Nowadays DW adds in some nice clever metatextual elements – Who as Trickster Spirit, Who as Healer – but as a kid I didn’t think in those terms, at least not explicitly. The Doctor could have different faces, he came from his own pantheon (Time Lords = Gods) but was exiled from it, and he faced creatures in a frequently disconnected, non-chronological manner that echoed those stories of ancient deities. The Daleks faced by the Second Doctor might have been before or after the Daleks faced by the Third or Fourth, in their own timeline; for the purposes of the story, it really didn’t matter. Sometimes a new story or thread of interconnectedness would appear – Davros, for example, explained ‘what happened first’ even if it came years after the introduction of his Daleks, and Davros’ subsequent death and eventual resurrection clearly defined ‘what happened later’.
I experienced the Doctors non-sequentially; the Third and Fourth together, with fits of #2, 5 and 6 scattered throughout. McCoy, #7, came later – interesting enough in his own right but A Doctor at the time rather than The Doctor (in retrospect, both Davison and Baker2 got downgraded to that status as well; ‘my’ Doctor was early to mid 70s). The apparent unendingness of Who was something that made it myth-like; there were always more stories to tell. The serial’s sad end in the late 80s burst that bubble for me.
The other source of myth and story was Fighting Fantasy. I’d read a couple of choose-your-own-adventure gamebooks from other publishers at about age 6 or 7, but I inherited my brother’s collection of FF and added to it quickly. It had lizard-men, brain-controlling spiders and evil panthers. All in the same book – nay, in the same image?
How can you beat that, honestly?
I rediscovered FF recently thanks to the joy of the internet, and the memories came thundering through, thick and fast. Thanks to my brother I had eight of the first nine books (missing Starship Traveller; I never had a taste for the sci-fi entries in the series) and got plenty more. I’d share them with friends too, and borrowed a ton from the local library. The names of the stories are so evocative to me: Temple of Terror. Battleblade Warrior. Armies of Death. The scarred face glowering at the Slaves of the Abyss, the demonic creature rising in Dead of Night, the masked and blinded gladiator undergoing the Trial of Champions. Say Caverns of the Snow Witch and I’ll instantly think of that green-skinned orc, clutching his iron collar. Mention Deathtrap Dungeon and I’ll think of the multiple eyes of the dreaded Bloodbeast.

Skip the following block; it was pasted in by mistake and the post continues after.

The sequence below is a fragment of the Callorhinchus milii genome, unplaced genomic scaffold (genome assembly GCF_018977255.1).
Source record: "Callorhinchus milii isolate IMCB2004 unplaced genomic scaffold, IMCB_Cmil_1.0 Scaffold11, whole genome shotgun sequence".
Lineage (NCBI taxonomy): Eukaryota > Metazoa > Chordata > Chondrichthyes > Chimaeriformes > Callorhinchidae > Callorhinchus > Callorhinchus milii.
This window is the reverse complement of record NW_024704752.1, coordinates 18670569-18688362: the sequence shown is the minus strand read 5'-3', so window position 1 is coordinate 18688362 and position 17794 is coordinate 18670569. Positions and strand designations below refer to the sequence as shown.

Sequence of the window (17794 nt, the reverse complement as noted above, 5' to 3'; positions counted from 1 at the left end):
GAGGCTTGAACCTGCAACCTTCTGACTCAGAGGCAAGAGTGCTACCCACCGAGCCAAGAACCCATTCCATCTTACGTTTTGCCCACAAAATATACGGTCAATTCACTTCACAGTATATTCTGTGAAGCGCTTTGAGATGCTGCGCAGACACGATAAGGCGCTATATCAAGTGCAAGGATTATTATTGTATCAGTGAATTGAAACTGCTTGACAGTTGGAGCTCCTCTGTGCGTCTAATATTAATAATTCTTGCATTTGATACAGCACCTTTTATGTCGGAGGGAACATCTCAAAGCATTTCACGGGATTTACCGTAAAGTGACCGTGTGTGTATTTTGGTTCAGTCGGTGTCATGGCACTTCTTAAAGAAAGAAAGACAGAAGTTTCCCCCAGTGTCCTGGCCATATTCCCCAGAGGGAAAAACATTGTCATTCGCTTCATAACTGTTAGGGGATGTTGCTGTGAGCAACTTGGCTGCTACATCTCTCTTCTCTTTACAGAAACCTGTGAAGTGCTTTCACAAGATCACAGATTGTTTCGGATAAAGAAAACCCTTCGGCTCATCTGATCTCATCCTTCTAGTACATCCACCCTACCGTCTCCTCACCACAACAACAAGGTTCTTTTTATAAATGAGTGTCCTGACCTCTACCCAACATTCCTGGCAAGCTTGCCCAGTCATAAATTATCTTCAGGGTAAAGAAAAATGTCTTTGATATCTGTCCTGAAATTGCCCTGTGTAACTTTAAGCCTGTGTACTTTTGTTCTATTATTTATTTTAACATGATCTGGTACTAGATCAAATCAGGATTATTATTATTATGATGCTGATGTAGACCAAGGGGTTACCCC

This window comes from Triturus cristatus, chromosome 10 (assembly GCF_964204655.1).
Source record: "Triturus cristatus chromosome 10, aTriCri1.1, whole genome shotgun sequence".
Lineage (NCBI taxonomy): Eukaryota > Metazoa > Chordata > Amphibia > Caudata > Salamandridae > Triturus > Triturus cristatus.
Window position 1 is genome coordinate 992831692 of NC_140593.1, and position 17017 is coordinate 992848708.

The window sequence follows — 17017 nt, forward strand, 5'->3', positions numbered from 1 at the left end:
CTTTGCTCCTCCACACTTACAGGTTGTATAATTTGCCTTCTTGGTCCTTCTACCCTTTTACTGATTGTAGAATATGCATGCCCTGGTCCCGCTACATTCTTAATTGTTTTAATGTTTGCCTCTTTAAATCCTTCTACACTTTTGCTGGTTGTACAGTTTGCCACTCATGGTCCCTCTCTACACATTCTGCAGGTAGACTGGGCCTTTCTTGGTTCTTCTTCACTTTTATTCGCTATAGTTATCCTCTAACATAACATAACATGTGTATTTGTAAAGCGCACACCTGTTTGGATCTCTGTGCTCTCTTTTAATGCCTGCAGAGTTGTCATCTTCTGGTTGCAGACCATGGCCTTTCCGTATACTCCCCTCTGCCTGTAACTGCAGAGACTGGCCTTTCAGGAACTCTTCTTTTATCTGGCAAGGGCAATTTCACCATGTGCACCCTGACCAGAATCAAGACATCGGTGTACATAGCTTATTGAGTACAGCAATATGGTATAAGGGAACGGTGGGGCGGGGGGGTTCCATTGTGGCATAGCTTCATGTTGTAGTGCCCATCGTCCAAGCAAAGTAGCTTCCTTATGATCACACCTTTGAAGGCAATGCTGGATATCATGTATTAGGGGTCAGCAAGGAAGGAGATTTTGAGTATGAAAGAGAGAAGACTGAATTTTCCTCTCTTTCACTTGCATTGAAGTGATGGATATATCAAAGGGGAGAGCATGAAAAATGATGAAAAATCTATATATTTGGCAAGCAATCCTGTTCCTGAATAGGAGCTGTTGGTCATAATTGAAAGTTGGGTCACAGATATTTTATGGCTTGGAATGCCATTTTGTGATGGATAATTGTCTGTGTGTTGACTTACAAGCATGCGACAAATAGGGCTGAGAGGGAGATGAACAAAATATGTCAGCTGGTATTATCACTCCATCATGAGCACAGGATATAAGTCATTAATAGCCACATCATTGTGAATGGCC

I kept up with the series up until the mid-40s. The last one I bought was the slightly odd Black Vein Prophecy, the last one I read was the very enjoyable Legend of the Shadow Warriors, with a cover showing a undead pumpkin-headed foe. What I liked about early Fighting Fantasy books was how disjointed the whole thing was. There was clearly no worldbuilding at play, just cool ideas being thrown at the page to see what stuck. Who would really call a town ‘Fang’, and why was a region named ‘Chiang Mai’ if it wasn’t Oriental in any apparent way? Where was Khakkabad in relation to all this? Within the first few years, that all changed, and all of a sudden there was Titan, an honest-to-goodness world that had been put together to fill in all the gaps. I loved it, although it did lose some of the charm – the blank spaces on the map always interested me, after all. (Saying that, I did read that the authors did actually keep some bits of the maps relatively empty so that they could be filled in later down the track as new books came out – very clever boys, nice and open-ended.)
By late primary school, Lone Wolf was where it was at – it had an overarching narrative, a pre-developed world and character arcs – but when I think back to what defined my interest of mythology, legends and monsters, Fighting Fantasy was my first love.